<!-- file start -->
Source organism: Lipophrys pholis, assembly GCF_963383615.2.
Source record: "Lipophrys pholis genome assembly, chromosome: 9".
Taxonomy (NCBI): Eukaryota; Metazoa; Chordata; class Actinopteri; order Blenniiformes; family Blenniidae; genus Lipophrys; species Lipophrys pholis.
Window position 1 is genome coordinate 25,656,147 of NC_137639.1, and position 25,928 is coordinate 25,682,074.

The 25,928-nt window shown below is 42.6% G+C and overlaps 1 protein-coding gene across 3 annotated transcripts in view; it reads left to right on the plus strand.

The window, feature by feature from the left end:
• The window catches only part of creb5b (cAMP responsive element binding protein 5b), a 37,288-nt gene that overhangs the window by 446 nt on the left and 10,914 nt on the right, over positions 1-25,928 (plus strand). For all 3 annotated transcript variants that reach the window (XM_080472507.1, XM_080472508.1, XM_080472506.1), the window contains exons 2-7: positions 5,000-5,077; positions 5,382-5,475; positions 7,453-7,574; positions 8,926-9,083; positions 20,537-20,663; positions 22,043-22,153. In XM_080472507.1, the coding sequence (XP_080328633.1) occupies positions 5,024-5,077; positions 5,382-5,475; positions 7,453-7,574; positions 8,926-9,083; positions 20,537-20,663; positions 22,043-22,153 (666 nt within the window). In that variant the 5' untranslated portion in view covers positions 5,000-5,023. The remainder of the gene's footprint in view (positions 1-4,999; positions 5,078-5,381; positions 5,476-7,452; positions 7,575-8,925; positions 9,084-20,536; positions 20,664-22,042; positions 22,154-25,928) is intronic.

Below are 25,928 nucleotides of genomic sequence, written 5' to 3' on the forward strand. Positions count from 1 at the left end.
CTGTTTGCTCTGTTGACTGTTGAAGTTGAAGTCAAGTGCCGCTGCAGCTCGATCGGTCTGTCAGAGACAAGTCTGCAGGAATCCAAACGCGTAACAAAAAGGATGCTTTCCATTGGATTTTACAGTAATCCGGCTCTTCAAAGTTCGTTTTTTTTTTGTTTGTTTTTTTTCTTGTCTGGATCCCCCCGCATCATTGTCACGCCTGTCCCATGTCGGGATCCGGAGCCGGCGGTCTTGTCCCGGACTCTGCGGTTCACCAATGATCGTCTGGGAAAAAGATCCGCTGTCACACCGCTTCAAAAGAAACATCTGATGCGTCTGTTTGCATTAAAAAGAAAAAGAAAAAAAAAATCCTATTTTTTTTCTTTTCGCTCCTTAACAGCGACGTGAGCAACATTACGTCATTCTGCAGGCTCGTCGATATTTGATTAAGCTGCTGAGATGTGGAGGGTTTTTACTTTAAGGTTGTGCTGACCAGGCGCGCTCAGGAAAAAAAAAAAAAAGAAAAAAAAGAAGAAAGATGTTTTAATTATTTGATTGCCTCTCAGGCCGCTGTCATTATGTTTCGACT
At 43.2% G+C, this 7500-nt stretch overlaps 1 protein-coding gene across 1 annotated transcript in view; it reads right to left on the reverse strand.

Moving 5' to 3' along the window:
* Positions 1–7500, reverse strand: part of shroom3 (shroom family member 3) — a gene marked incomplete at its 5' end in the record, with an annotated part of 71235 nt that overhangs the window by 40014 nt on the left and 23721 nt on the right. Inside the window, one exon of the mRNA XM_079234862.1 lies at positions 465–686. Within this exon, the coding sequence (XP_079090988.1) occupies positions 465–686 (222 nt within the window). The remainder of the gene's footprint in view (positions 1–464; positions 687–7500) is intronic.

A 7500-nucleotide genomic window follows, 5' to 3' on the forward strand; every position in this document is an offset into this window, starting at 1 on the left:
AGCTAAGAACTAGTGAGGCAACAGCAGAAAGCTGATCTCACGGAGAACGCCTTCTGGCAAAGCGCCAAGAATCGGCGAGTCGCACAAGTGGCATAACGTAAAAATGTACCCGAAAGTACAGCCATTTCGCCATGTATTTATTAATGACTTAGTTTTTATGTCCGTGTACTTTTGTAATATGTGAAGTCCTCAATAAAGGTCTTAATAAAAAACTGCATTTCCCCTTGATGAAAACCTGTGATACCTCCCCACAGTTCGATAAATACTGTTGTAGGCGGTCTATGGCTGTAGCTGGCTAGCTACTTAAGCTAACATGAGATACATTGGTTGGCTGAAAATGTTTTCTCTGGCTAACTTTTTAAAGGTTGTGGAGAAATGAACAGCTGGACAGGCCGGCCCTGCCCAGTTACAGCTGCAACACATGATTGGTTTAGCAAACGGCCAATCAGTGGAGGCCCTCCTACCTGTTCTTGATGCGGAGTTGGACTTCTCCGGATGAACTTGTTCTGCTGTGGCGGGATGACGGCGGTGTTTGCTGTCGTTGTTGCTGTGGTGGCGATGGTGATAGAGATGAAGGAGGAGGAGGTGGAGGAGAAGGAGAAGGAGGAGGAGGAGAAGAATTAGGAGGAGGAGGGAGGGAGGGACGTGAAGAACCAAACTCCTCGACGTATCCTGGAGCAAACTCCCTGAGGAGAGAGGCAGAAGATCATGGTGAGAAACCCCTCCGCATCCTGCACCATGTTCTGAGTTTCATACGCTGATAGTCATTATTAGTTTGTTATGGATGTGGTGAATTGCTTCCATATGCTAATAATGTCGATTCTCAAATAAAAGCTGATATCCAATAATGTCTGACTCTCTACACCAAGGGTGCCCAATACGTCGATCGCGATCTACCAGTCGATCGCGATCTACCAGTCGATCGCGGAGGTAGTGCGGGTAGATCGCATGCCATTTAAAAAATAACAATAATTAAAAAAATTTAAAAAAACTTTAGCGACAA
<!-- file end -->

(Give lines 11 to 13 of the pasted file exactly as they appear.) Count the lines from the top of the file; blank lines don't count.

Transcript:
Moving 5' to 3' along the window:
* Positions 1–7500, reverse strand: part of shroom3 (shroom family member 3) — a gene marked incomplete at its 5' end in the record, with an annotated part of 71235 nt that overhangs the window by 40014 nt on the left and 23721 nt on the right. Inside the window, one exon of the mRNA XM_079234862.1 lies at positions 465–686. Within this exon, the coding sequence (XP_079090988.1) occupies positions 465–686 (222 nt within the window). The remainder of the gene's footprint in view (positions 1–464; positions 687–7500) is intronic.

A 7500-nucleotide genomic window follows, 5' to 3' on the forward strand; every position in this document is an offset into this window, starting at 1 on the left: